Tankers have begun to leave Libyan ports without cargoes after waiting for days for the end of a blockade of the country’s export terminals by forces loyal to Libyan commander Khalifa Haftar.
The blockade has virtually halted crude exports from the North African country, which had been running at about 1 million barrels a days in recent months. More than half of those shipments went to buyers in the Mediterranean, with Italy, Spain and France among the biggest buyers. China has also emerged as a significant market for Libyan crude, with about a fifth of export volumes heading to the world’s biggest oil importer.
Haftar’s forces closed export ports in the Gulf of Sirte in Central Libya and the Hariga terminal in the east of country on Jan. 17. The Mellitah and Zawiya terminals in the west of the country were forced to halt shipments two days later, after flows from the fields that supply them were also stopped. As a result of the port closures, the National Oil Corp. declared force majeure on supplies, which can allow Libya — home to Africa’s largest-proven oil reserves — to legally suspend delivery contracts.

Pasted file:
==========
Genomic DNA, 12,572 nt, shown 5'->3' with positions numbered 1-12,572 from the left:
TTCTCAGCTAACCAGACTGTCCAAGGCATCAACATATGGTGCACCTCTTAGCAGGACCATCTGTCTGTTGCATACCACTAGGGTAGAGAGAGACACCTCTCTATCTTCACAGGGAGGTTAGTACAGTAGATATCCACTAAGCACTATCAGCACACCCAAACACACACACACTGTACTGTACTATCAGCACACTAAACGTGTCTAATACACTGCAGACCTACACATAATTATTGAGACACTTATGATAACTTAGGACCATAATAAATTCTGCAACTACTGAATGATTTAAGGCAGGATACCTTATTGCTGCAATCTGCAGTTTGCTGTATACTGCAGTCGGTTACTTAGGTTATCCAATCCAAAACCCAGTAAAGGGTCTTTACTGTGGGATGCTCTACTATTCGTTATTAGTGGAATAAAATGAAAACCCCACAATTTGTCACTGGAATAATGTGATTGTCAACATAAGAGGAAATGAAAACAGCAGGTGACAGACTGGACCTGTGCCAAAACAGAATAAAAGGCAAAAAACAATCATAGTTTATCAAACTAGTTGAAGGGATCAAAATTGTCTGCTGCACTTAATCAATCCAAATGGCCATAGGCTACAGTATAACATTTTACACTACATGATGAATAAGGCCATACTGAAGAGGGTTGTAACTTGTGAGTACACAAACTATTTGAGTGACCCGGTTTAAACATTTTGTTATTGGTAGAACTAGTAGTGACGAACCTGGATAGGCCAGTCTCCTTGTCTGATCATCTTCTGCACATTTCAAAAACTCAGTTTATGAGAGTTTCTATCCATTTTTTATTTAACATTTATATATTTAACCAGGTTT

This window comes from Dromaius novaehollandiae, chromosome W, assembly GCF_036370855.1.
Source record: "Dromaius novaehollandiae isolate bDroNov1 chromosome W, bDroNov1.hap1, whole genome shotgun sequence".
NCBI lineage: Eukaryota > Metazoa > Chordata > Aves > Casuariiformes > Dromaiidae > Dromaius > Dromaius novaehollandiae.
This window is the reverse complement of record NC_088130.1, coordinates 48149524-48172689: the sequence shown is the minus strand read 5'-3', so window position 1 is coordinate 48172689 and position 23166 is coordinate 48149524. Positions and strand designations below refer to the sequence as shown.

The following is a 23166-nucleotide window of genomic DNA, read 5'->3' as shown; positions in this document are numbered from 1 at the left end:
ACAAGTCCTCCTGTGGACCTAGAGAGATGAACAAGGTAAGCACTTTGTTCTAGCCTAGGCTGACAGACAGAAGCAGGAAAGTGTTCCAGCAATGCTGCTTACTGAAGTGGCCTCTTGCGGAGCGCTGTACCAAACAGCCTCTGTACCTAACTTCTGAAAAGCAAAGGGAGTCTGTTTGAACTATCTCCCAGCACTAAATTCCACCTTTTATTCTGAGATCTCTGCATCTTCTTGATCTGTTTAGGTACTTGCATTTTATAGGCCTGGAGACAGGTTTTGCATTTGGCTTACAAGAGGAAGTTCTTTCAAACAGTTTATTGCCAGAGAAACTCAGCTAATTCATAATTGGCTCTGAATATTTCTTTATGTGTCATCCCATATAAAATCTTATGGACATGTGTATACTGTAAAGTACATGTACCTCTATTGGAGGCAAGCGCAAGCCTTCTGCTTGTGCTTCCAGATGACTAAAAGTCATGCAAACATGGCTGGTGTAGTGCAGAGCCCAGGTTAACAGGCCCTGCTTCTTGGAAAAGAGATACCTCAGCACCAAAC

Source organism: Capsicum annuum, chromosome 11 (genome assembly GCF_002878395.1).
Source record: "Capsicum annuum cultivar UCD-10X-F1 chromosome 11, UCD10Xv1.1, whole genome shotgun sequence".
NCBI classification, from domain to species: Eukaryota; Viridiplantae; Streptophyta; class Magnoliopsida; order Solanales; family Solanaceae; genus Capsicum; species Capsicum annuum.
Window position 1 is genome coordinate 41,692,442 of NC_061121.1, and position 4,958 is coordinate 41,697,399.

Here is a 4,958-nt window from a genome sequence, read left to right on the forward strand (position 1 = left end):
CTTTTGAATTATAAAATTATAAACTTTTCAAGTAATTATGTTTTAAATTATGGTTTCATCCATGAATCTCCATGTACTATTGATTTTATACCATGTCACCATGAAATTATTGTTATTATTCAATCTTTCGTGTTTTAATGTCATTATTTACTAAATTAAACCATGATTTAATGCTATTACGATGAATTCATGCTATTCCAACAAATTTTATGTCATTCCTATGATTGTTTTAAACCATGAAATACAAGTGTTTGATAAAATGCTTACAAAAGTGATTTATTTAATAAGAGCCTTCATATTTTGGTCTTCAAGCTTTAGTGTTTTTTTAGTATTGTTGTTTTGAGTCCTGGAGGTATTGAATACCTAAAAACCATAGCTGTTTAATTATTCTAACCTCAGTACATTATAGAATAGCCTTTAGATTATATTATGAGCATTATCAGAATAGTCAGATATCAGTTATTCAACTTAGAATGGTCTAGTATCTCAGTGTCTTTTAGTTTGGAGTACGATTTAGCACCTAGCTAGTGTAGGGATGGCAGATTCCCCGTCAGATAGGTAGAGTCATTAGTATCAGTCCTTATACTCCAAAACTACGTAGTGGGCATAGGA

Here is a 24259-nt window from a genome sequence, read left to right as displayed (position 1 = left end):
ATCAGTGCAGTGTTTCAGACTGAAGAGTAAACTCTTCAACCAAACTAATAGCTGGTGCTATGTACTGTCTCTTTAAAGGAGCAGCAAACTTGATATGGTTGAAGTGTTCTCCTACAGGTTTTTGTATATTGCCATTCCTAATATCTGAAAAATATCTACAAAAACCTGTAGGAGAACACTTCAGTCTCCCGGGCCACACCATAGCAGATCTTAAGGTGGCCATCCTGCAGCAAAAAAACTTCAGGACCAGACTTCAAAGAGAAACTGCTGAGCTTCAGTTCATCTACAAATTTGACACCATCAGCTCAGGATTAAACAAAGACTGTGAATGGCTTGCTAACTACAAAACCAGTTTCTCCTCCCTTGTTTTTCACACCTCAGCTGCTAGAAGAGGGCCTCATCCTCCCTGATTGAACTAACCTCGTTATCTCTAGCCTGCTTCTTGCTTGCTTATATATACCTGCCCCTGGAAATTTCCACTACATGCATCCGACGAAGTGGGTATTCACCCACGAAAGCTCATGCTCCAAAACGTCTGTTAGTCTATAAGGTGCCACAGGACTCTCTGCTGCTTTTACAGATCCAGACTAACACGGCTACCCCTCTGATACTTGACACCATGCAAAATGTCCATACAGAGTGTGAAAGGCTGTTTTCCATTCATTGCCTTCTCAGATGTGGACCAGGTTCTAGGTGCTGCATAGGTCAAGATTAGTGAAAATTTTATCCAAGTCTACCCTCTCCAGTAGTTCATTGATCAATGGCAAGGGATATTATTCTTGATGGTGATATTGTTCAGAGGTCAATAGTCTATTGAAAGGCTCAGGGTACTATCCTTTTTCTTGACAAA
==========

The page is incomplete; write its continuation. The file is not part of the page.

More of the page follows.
At least four tankers, capable of hauling more than three million barrels of crude, have left Libyan ports in the last 24 hours without taking on cargoes, according to tanker tracking data monitored by Bloomberg. More are preparing to leave, according to port agent reports.
The country has almost no storage capacity that could allow onshore fields to continue pumping even though exports are curtailed. Several storage tanks at the Ras Lanuf terminal were destroyed in 2018, reducing the number of operational tanks to three from 13. Only Libya’s two offshore projects — Bouri and Al Jurf — are still able to operate normally; they typically each pump about 30,000 barrels a day.
Libyan oil production had fallen to 271,204 barrels a day, the NOC said yesterday in a statement on its Facebook page. The company’s Chairman Mustafa Sanalla told Bloomberg Television on Monday that output could fall as low as 72,000 barrels within days if the situation doesn’t improve.
”It is not exactly clear what Haftar seeks in return for an end to the blockade,” Tim Eaton, senior research fellow at the Chatham House think tank in London, said by email. “There don’t appear to be advanced negotiations in place to bring this to an end,” he added, “The indications are that this blockade has some distance to run.” The departing tankers suggest that buyers are no more optimistic that the blockade will be lifted any time soon.